JVCEA has already published its key guidelines for cryptocurrency exchanges online, which have gone into full effect now the FSA has officially approved. Officially sanctioned insider bodies already exist in industries such as securities brokerages.

Speaking to Reuters anonymously, an FSA official said that self-regulation of the industry would be more efficient than the Japanese government, with industry leaders more equipped to deal with the fast-paced changes, adding ”It’s better for experts to make rules in a timely manner than bureaucrats do.”

Currently operating with 15 employees, the new watchdog plans to increase this to 20 by next month.

The FSA’s approval keeps Japan on track with some of the most progressive cryptocurrency regulations of any country. Last year it became the first nation to regulate cryptocurrency exchanges, requiring them to register with the FSA.

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Norway Introduces New Rules for Crypto Service Providers

Norway’s financial regulator has announced new regulations specifically aimed at cryptocurrency providers which will take effect on October 15.

The Norwegian Financial Supervisory Authority (FSA) is enforcing the regulations as part of a government push to ensure that Norwegian cryptocurrency exchanges and those overseas operating in the country observe domestic money laundering rules.

The laws won’t affect individuals trading in cryptocurrencies in Norway as the FSA has specifically stated that the new legislation will only affect, “Norwegian providers of virtual currency exchange and storage services.”

Thus, those storing private keys on behalf of customers are considered to be involved in “the transfer, storage or purchase of virtual currency” and come under the new guidelines. However, “Storage solutions that do not store private cryptographic keys (often referred to as non-custodial wallets) are not covered by the regulations,” such as “Individuals who buy or sell their own virtual currencies for private purposes” and those who “assist friends and acquaintances with the purchase and sale of virtual currencies” won’t be subject to the FSA’s new reporting requirements.

Norway is one of a growing number of nations exploring the viability of a central bank cryptocurrency. There is no specific law telling Scandinavian banks how to view cryptocurrency, there is, however, anti-money laundering legislation already in place. These laws demand that those offering financial services must follow KYC practices. Another Scandinavian central bank, Sweden’s Riksbank, has considered its own cryptocurrency e-krona, with the same motivations as its Norwegian neighbor, having observed cash use on the decline across the country.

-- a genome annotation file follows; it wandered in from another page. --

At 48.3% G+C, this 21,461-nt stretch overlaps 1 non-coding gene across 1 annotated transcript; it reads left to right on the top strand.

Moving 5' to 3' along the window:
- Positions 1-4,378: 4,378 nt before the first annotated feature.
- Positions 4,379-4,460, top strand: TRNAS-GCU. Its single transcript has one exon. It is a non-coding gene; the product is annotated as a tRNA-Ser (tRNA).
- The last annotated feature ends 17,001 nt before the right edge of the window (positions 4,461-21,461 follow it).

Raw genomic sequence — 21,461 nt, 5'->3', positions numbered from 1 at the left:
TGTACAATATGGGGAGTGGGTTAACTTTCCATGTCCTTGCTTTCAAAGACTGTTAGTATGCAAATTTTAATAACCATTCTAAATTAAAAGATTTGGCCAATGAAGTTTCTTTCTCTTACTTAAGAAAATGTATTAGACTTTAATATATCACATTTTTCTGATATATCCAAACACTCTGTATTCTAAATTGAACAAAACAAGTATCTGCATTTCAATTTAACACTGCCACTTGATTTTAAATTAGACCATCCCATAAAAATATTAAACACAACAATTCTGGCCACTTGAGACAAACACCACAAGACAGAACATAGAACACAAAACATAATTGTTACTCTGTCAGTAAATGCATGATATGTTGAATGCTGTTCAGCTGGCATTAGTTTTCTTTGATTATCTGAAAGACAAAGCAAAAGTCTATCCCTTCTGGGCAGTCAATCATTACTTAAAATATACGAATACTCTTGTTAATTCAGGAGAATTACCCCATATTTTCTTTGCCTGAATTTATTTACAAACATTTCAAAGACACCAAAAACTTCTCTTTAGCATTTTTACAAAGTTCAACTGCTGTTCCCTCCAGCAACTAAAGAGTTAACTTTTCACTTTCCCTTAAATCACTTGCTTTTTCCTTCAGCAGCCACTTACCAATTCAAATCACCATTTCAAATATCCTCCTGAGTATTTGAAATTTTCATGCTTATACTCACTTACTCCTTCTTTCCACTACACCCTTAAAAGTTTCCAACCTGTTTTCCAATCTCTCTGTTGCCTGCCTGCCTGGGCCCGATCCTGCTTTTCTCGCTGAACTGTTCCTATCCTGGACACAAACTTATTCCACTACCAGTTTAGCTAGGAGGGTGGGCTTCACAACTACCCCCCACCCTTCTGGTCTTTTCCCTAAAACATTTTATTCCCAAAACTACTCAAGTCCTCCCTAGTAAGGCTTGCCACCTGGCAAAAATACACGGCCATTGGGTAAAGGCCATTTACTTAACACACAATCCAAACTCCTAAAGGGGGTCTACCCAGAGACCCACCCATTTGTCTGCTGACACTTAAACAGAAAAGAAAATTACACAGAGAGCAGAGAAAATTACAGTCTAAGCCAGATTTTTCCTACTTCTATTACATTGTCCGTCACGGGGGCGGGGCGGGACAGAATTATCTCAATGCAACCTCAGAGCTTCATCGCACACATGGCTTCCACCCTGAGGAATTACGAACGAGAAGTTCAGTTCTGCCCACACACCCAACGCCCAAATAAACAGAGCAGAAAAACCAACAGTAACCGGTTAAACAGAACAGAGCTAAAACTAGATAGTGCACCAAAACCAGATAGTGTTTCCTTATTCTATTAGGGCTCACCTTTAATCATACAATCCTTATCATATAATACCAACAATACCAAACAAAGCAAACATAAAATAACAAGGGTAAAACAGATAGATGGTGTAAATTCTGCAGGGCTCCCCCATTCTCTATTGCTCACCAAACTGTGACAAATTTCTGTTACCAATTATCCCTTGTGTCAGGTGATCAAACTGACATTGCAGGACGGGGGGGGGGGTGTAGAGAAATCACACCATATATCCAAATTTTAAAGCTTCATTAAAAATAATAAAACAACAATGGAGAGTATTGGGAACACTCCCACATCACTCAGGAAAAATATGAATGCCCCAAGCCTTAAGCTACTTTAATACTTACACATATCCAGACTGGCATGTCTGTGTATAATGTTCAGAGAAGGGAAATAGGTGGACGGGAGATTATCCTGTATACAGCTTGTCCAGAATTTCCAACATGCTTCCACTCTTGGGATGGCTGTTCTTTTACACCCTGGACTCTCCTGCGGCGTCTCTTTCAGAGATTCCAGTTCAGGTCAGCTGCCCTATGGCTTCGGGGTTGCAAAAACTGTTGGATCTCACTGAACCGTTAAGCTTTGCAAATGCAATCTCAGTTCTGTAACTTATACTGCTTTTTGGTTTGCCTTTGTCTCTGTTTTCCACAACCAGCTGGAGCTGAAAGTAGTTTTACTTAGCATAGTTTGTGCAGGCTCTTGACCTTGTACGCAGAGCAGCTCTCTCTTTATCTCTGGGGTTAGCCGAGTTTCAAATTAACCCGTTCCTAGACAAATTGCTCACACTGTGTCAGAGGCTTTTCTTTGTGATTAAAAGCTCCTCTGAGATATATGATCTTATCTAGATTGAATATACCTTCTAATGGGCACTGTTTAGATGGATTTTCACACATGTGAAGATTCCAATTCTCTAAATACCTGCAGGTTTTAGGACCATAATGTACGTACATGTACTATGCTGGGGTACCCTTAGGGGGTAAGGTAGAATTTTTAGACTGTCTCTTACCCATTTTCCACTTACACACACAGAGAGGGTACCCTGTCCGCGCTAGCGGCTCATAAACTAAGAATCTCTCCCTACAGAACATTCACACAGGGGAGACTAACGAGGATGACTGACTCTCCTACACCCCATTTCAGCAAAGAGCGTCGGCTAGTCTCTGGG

The focus has fallen on Norway recently with more cryptocurrency miners reportedly looking to move their operations to Norway and its Swedish neighbor. Hydroelectricity and other renewables from more developed European countries allow for cheaper electricity tariff’s beneficial to profits, as electricity is the main overhead in the crypto mining process.

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Japan Gets New Pro-Crypto Minister to Promote Tech and IT

Japan’s prime minister has appointed the country’s new Science Minister with a proven pro-blockchain history.

Japan’s latest cabinet appointment Takuya Hirai will also take on the important post of Minister of Technology and IT at a time when Japan is ramping up its focus on all things blockchain across the sectors.

The cryptocurrency community will be looking at this appointment with great interest as Minister Hirai, a member of Japan’s Liberal Democrats, has been a significant political player in the past in determining cryptocurrency legislation. He has also been a promoter of emerging technologies such as blockchain.

Earlier this year Hirai was General Advisor to a government-backed study group which had been asked to lay down further rules for the adoption of ICOs, and to offer proposals to the Financial Services Agency (FSA), Japan’s financial regulator. The minister was also the architect of the 2017 law that legalized cryptocurrencies in the country.